Friday, April 19, 2013

Gone Racing

If you would have told me 10 years ago that I would be an auto racing fan, I would have told you that you were crazy.  I was then introduced to NASCAR by one of my dear friends back home and became immediately hooked.  The combination of unhealthy food, track air, sunshine, and speeding cars made me a race fan for life.

One of the contingencies of this relocation was if I was moving to Shanghai, I needed to attend a Formula 1 (F1) race.  After a six-day workweek I was ready for some speed therapy.  While the F1 race was an awesome time, it was a tad bit different from my prior race experiences.  So, dear readers, here is my summary of how F1 stacks up to NASCAR.

Raceday has arrived!

Getting There
Getting to the Shanghai International Circuit was easy.  All we had to do was hop on Line 11 (be sure to take the car going to Anting) and Metro our way to the track.  The track is located a little to the north of where we live, so it took us a little over an hour to arrive.  The good news was we didn’t have to deal with traffic coming or going like most NASCAR races I have attended.  The bad news was many of the other race fans decided to take the metro also, so the cars were a bit crowded.  It was VERY nice to not have to drive, but I did miss the pre race tailgating.

As we ascended the stairs in the Metro Station, scores of race fans and a beautiful Shang shaped racetrack greeted us.

If I had to drive on this track, I would be dizzy.  Source: Google Earth

The Fans
Many NASCAR fans are fun loving folks who “pull for their driver” or “pull for a team”.    Most fans wear their driver’s gear, and hang with small groups of friends at the track.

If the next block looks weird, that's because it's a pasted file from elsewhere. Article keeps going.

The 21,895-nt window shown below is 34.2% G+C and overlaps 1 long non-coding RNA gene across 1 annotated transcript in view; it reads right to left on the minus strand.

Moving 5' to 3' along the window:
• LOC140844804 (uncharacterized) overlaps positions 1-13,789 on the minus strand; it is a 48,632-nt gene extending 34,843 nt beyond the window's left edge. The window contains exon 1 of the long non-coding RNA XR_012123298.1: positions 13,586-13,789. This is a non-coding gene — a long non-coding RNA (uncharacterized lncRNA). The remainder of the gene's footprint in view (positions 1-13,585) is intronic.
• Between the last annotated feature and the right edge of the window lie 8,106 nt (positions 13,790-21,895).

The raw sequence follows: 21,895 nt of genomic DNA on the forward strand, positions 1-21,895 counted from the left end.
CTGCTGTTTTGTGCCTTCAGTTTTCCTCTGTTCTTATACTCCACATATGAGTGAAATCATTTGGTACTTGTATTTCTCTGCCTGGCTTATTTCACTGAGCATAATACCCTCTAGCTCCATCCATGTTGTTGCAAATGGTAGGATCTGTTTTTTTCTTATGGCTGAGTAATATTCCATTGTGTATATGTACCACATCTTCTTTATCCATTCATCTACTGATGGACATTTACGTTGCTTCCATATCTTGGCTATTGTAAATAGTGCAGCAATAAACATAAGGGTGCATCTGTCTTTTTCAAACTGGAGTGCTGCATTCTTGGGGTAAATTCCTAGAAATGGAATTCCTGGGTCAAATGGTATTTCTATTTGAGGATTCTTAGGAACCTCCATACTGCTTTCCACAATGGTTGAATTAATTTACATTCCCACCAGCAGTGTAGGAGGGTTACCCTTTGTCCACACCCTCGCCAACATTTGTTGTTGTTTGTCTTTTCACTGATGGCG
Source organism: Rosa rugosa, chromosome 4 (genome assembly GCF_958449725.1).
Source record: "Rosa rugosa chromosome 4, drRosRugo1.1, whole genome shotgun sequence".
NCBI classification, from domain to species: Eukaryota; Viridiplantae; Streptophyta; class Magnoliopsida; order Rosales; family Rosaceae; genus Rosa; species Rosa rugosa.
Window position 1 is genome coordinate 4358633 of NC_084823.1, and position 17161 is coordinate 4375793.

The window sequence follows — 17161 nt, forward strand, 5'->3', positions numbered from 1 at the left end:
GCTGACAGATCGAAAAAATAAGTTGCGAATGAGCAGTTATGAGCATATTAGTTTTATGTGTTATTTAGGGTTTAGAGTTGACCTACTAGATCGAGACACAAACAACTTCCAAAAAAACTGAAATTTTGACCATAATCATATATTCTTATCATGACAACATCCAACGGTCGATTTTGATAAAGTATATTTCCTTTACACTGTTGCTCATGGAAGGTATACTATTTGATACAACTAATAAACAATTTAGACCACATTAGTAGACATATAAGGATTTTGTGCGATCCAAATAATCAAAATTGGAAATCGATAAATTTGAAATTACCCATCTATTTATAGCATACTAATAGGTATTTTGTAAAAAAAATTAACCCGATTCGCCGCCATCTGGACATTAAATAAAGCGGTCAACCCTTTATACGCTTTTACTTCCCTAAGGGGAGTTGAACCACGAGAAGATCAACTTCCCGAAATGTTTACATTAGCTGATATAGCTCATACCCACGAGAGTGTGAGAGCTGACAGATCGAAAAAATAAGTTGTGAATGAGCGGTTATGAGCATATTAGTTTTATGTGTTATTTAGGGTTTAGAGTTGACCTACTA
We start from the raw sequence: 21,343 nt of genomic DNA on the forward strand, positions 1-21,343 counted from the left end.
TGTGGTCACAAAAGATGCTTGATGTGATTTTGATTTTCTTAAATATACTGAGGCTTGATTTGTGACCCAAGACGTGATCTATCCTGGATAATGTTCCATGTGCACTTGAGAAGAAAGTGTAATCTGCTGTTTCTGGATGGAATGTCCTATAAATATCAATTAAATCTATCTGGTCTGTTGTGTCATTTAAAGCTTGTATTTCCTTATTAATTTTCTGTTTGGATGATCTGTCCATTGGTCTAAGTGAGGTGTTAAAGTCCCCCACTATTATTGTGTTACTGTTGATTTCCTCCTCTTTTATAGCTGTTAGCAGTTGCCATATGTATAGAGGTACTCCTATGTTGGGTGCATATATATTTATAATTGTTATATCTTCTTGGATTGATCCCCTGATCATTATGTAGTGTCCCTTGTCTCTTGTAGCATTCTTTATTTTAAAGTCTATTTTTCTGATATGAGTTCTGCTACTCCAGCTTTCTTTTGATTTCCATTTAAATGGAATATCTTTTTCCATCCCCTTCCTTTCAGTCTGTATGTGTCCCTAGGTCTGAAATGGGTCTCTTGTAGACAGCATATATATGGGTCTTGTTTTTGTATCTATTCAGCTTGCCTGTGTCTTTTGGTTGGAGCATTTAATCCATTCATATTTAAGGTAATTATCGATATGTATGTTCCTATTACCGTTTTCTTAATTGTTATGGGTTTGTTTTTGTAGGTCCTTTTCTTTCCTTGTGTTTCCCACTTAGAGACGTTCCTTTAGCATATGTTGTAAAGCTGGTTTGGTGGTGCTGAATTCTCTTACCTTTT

Many F1 fans have elevated the term “fan” to a level of insanity that I had never witnessed prior to this racing experience.   


Fans painted their faces, wore clown wigs, and carried the flag of their drivers’ countries.   They marched around in large packs cheering for victory.

Some fans were haters.

Track Cuisine
NASCAR tracks usually have race food staples:  hot dogs, hamburgers, cheeseburgers, popcorn, fries, and a few other local delicacies like candied nuts and turkey legs.  Of course, the beer and soda are free flowing.

F1 cuisine was plentiful outside the track. There was a food court area outside the track that had a smorgasbord of international goodies. 

The food court had everything from Burger King to Sushi. 
I even found a German spiced sausage that was amazing! 

Good stuff!
However, once we entered the track, the food selections were VERY limited.  My friend, Dan, bought the last six-pack of beer at the stand 10 minutes prior to the start of the F1 race.  The good news is you can bring in food and drinks in backpacks.  So my advice is buy food outside the track and bon apetit!

Dried fish is not my ideal snack, but bring what makes you happy!